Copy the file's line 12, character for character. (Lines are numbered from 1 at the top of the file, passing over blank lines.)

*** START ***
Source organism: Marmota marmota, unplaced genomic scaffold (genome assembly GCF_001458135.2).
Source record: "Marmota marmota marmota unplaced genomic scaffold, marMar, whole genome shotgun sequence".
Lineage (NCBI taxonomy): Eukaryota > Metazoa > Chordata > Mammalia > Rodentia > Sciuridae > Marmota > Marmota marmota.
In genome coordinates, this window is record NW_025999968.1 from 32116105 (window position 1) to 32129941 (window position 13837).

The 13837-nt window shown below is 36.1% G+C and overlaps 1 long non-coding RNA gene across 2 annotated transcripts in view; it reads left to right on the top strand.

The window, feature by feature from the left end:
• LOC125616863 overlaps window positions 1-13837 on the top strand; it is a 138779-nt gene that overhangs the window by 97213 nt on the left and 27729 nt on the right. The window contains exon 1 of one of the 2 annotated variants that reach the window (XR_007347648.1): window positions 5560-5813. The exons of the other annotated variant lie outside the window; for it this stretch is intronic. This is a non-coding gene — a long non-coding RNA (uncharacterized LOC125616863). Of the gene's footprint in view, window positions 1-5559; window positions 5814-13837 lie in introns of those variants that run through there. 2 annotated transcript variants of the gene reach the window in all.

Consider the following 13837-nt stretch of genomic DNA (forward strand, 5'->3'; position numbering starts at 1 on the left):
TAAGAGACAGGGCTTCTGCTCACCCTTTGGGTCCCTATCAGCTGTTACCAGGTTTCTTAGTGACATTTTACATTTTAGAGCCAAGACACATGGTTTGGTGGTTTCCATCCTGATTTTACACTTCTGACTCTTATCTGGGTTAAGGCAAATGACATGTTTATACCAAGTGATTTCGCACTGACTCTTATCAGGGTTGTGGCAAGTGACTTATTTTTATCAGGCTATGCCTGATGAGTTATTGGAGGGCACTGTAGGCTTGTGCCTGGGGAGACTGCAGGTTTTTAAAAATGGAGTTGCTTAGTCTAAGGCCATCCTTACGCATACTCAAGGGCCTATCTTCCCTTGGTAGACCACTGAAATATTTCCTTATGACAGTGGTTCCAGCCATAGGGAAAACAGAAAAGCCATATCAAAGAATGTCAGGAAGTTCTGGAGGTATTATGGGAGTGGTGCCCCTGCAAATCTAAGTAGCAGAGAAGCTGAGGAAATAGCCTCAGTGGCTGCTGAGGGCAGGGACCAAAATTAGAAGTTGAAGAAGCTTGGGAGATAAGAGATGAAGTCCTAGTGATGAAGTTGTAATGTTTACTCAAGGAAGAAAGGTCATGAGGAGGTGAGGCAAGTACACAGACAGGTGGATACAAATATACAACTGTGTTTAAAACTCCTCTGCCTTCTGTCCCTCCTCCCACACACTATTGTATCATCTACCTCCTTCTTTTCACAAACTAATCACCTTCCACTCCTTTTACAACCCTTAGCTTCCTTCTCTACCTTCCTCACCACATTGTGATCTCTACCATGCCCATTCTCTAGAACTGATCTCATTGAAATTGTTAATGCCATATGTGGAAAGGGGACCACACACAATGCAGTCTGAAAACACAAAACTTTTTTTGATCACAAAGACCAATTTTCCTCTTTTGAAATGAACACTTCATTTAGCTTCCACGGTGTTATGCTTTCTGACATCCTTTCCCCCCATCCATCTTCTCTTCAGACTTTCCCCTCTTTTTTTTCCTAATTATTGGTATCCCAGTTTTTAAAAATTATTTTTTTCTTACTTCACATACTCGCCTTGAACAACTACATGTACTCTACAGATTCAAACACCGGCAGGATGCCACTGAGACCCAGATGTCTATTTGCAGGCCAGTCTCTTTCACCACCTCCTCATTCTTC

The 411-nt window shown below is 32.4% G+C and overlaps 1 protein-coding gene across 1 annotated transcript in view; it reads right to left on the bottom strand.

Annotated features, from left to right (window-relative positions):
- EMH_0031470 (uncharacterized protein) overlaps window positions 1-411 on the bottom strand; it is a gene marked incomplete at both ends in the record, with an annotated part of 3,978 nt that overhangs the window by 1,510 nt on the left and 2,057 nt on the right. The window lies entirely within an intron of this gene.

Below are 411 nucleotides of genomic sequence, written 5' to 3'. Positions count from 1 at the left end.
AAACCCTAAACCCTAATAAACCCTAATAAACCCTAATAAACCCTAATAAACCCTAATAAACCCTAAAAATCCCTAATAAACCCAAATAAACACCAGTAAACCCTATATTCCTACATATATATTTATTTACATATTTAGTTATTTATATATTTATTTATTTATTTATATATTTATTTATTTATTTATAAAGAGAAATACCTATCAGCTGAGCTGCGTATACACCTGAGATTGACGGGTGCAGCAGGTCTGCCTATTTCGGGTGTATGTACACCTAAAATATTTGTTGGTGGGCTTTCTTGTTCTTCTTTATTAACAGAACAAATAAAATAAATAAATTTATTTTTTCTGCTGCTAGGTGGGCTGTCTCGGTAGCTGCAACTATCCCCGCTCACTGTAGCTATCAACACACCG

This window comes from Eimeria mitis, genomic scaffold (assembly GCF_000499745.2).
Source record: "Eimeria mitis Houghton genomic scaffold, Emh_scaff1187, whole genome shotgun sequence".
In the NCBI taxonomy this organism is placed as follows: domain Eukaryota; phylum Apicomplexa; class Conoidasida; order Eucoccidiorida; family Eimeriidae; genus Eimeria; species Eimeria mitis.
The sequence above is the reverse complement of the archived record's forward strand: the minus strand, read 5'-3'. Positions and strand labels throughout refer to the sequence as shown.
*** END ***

- EMH_0031470 (uncharacterized protein) overlaps window positions 1-411 on the bottom strand; it is a gene marked incomplete at both ends in the record, with an annotated part of 3,978 nt that overhangs the window by 1,510 nt on the left and 2,057 nt on the right. The window lies entirely within an intron of this gene.